Summary and Keywords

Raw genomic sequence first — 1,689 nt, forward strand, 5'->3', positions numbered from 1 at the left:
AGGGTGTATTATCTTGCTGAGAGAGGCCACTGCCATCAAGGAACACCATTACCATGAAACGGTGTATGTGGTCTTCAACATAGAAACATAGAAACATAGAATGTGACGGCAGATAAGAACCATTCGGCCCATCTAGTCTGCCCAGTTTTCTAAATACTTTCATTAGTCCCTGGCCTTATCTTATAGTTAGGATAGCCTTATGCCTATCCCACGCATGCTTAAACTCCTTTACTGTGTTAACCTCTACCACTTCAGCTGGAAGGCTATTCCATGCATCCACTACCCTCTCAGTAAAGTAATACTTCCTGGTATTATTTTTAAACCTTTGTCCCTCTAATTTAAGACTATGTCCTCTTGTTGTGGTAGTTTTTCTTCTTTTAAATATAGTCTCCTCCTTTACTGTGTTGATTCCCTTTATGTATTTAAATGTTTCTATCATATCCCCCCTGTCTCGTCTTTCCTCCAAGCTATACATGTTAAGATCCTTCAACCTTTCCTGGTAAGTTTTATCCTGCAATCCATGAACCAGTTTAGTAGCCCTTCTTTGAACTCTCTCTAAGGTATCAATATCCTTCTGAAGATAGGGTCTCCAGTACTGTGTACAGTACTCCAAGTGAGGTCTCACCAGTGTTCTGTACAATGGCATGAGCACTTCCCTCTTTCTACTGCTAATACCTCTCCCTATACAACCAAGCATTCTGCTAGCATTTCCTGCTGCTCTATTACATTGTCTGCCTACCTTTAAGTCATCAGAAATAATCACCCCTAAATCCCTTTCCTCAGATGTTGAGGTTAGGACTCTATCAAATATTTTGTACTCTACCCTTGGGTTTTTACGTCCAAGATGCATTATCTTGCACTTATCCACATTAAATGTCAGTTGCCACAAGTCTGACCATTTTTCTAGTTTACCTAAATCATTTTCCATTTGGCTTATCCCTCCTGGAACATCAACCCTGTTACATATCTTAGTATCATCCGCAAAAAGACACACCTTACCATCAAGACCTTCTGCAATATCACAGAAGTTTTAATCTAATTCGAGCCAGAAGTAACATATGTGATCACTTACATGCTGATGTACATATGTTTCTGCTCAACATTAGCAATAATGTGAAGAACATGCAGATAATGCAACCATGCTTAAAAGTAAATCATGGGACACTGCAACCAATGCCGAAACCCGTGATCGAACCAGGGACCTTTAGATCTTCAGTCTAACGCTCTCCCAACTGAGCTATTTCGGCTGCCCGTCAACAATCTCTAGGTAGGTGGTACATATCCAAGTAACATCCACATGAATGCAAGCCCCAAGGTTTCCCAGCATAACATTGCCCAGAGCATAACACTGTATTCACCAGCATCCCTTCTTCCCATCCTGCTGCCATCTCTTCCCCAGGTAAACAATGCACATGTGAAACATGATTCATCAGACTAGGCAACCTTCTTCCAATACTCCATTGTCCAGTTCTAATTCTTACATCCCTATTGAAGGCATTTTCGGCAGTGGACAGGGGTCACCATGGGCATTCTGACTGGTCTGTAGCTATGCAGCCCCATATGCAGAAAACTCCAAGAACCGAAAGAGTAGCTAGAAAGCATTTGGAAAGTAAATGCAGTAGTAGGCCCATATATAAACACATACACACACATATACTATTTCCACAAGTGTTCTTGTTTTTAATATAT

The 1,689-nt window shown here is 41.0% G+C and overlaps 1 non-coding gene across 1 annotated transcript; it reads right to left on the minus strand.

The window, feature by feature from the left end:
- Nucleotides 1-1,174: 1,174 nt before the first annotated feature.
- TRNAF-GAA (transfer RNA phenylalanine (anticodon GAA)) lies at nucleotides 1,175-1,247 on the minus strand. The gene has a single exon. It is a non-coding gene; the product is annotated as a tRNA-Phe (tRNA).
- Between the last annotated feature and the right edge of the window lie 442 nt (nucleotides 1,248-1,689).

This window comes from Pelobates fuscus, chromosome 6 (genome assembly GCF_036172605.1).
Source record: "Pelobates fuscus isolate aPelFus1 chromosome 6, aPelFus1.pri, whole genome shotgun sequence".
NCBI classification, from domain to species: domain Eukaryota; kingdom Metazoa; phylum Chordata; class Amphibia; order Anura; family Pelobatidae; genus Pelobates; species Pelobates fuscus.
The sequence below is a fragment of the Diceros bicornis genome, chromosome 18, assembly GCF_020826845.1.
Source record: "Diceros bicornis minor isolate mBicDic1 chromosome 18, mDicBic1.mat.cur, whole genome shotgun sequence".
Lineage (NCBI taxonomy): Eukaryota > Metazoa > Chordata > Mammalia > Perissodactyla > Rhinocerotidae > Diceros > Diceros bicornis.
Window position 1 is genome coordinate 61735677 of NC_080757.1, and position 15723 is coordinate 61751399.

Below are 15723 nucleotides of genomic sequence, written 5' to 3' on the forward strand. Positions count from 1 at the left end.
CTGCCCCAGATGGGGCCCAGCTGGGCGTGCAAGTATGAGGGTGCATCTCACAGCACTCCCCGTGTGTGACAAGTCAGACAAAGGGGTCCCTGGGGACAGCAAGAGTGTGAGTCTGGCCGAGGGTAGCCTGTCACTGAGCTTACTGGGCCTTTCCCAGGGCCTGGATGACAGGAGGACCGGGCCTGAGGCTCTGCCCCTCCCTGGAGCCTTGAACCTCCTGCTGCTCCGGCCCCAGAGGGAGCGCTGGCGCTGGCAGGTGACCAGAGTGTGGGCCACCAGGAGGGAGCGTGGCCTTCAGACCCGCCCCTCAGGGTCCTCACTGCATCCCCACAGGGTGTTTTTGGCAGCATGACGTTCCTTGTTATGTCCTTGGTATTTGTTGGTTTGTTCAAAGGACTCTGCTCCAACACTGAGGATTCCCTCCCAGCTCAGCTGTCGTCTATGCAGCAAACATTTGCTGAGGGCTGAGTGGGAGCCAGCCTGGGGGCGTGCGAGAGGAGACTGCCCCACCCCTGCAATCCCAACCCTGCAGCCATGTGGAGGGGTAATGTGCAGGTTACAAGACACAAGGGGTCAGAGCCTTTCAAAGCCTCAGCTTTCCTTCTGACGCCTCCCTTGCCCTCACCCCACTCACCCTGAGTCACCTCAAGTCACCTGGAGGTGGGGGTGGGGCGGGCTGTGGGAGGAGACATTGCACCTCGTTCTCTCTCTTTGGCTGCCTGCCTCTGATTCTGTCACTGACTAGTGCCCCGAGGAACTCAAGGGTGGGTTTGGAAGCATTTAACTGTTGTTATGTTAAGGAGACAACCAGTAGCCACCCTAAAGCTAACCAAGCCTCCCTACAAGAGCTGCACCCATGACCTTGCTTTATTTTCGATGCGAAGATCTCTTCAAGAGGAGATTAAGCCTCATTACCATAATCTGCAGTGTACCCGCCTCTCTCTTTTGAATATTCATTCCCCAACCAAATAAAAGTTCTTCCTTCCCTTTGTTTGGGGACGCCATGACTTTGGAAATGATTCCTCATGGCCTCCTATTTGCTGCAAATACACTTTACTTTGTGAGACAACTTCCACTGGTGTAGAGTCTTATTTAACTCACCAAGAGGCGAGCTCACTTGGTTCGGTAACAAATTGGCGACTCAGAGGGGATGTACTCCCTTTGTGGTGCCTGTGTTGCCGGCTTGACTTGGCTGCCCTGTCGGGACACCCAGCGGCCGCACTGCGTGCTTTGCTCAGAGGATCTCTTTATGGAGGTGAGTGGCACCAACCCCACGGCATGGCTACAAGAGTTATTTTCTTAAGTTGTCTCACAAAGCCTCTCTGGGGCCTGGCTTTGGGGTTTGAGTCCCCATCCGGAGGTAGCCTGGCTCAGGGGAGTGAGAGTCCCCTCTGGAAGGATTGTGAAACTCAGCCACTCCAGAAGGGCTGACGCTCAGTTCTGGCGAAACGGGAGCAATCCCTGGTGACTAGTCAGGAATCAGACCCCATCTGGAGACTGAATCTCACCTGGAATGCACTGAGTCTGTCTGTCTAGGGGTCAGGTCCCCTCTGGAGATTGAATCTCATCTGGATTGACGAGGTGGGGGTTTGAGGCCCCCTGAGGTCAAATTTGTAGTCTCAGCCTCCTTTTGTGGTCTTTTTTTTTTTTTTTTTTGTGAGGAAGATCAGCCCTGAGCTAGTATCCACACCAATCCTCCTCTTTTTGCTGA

The field of judgment and decision making has seen an explosion of research and analyses since the 1990s, notably in five closely related fields: Rational choice and its variants, the concept of intuition, “dual process” theories, the “heuristics and biases” literature, and the concept of “naturalistic” decision making. Yet none of these theories captures—by design or because of the limits of the approach—the actual mechanism by which emergent judgment occurs on complex decisions. Such decisions are non-optimizable and guided by multiple and often conflicting objectives and values; their outcomes will flow from the nonlinear interaction of many variables whose causal relationships are poorly understood. As a result, critical assumptions of many classical decision making models cannot be met in such situations, and the default approach relies not so much on calculative decision making as on instinctive judgment. This term implies a mechanism that is less calculative and consequentialist that it is imaginative, creative, and unconscious. Emergent, largely intuitive judgment is the only mechanism appropriate to such complex, nonlinear situations in which both an objective maximization of utilities and an accurate assessment of likely consequences are impossible. The concept of judgment broadly defined, as a form of unconscious, emergent, and imaginative interpretation of facts and events, offers the best model for how decision makers approach non-optimizable situations.
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